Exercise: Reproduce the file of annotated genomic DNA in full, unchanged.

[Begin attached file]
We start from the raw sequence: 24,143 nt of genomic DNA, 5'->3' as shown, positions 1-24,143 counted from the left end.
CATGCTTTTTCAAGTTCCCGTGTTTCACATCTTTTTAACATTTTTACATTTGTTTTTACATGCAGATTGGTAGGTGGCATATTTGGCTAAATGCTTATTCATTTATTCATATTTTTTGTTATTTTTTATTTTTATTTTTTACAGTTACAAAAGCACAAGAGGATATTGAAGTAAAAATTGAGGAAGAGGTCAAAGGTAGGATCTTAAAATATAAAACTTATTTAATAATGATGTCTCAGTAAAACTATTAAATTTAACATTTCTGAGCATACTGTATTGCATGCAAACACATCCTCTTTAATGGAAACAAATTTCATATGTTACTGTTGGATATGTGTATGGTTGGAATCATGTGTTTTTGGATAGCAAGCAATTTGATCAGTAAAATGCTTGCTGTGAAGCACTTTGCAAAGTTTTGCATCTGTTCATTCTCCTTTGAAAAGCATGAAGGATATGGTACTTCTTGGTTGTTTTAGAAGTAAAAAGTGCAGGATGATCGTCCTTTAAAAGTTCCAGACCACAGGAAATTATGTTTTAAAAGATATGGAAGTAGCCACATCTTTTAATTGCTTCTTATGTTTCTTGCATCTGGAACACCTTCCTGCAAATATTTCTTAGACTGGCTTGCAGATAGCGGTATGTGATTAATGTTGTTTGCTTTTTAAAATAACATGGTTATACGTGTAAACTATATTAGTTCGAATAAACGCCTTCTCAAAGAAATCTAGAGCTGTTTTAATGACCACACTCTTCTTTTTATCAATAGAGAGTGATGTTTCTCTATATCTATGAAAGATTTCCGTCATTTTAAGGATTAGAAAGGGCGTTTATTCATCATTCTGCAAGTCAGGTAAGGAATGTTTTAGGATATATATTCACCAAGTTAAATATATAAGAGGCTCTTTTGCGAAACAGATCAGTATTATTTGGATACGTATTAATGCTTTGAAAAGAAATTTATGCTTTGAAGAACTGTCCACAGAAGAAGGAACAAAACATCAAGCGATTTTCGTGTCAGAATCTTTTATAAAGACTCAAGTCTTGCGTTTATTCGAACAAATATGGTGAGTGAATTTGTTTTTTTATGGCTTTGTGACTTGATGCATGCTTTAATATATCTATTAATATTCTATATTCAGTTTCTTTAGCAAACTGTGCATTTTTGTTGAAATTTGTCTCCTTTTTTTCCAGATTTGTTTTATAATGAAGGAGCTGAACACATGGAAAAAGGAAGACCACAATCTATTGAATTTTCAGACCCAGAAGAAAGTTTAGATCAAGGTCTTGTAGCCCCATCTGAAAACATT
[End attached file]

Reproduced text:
We start from the raw sequence: 24,143 nt of genomic DNA, 5'->3' as shown, positions 1-24,143 counted from the left end.
CATGCTTTTTCAAGTTCCCGTGTTTCACATCTTTTTAACATTTTTACATTTGTTTTTACATGCAGATTGGTAGGTGGCATATTTGGCTAAATGCTTATTCATTTATTCATATTTTTTGTTATTTTTTATTTTTATTTTTTACAGTTACAAAAGCACAAGAGGATATTGAAGTAAAAATTGAGGAAGAGGTCAAAGGTAGGATCTTAAAATATAAAACTTATTTAATAATGATGTCTCAGTAAAACTATTAAATTTAACATTTCTGAGCATACTGTATTGCATGCAAACACATCCTCTTTAATGGAAACAAATTTCATATGTTACTGTTGGATATGTGTATGGTTGGAATCATGTGTTTTTGGATAGCAAGCAATTTGATCAGTAAAATGCTTGCTGTGAAGCACTTTGCAAAGTTTTGCATCTGTTCATTCTCCTTTGAAAAGCATGAAGGATATGGTACTTCTTGGTTGTTTTAGAAGTAAAAAGTGCAGGATGATCGTCCTTTAAAAGTTCCAGACCACAGGAAATTATGTTTTAAAAGATATGGAAGTAGCCACATCTTTTAATTGCTTCTTATGTTTCTTGCATCTGGAACACCTTCCTGCAAATATTTCTTAGACTGGCTTGCAGATAGCGGTATGTGATTAATGTTGTTTGCTTTTTAAAATAACATGGTTATACGTGTAAACTATATTAGTTCGAATAAACGCCTTCTCAAAGAAATCTAGAGCTGTTTTAATGACCACACTCTTCTTTTTATCAATAGAGAGTGATGTTTCTCTATATCTATGAAAGATTTCCGTCATTTTAAGGATTAGAAAGGGCGTTTATTCATCATTCTGCAAGTCAGGTAAGGAATGTTTTAGGATATATATTCACCAAGTTAAATATATAAGAGGCTCTTTTGCGAAACAGATCAGTATTATTTGGATACGTATTAATGCTTTGAAAAGAAATTTATGCTTTGAAGAACTGTCCACAGAAGAAGGAACAAAACATCAAGCGATTTTCGTGTCAGAATCTTTTATAAAGACTCAAGTCTTGCGTTTATTCGAACAAATATGGTGAGTGAATTTGTTTTTTTATGGCTTTGTGACTTGATGCATGCTTTAATATATCTATTAATATTCTATATTCAGTTTCTTTAGCAAACTGTGCATTTTTGTTGAAATTTGTCTCCTTTTTTTCCAGATTTGTTTTATAATGAAGGAGCTGAACACATGGAAAAAGGAAGACCACAATCTATTGAATTTTCAGACCCAGAAGAAAGTTTAGATCAAGGTCTTGTAGCCCCATCTGAAAACATT